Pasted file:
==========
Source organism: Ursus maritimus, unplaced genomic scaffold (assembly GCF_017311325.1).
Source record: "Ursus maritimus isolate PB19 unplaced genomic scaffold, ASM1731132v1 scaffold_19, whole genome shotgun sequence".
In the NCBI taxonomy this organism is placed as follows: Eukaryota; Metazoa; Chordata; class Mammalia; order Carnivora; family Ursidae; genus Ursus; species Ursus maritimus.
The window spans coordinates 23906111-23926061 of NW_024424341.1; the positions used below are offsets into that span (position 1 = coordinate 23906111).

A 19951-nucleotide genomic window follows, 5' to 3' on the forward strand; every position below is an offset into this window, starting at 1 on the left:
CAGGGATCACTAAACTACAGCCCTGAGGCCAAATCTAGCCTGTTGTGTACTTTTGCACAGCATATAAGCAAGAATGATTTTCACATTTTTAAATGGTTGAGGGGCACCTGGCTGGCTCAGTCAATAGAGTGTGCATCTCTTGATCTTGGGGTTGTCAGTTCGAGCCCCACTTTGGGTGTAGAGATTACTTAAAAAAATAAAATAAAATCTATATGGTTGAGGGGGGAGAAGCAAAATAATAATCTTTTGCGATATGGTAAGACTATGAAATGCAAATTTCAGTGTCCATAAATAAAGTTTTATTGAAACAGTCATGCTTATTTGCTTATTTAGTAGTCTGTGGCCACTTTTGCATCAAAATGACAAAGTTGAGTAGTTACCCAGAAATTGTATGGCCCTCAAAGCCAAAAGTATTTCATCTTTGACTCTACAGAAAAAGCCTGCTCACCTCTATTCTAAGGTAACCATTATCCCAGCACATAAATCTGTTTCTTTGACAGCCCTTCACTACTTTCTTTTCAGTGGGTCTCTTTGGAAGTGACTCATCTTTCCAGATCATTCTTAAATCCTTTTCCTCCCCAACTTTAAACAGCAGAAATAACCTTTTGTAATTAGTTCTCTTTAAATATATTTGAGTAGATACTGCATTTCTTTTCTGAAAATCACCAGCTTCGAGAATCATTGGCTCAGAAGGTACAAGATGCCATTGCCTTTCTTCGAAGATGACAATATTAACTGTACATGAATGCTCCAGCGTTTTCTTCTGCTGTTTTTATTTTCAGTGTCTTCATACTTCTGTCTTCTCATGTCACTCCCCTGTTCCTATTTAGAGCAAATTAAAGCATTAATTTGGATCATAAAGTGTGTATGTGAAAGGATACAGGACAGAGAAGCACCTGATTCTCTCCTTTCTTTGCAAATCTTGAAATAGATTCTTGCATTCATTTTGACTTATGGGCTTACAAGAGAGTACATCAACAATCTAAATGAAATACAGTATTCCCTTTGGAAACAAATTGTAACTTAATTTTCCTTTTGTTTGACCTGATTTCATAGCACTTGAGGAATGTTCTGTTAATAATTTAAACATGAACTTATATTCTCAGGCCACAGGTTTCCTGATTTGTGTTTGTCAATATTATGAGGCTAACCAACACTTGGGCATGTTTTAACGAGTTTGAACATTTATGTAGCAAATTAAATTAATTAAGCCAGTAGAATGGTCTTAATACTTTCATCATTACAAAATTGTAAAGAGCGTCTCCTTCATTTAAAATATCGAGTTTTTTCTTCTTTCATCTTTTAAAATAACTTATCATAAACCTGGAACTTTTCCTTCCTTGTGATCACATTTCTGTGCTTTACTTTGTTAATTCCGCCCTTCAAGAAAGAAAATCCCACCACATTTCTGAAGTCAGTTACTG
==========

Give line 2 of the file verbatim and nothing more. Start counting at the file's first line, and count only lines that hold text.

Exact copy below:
Source record: "Ursus maritimus isolate PB19 unplaced genomic scaffold, ASM1731132v1 scaffold_19, whole genome shotgun sequence".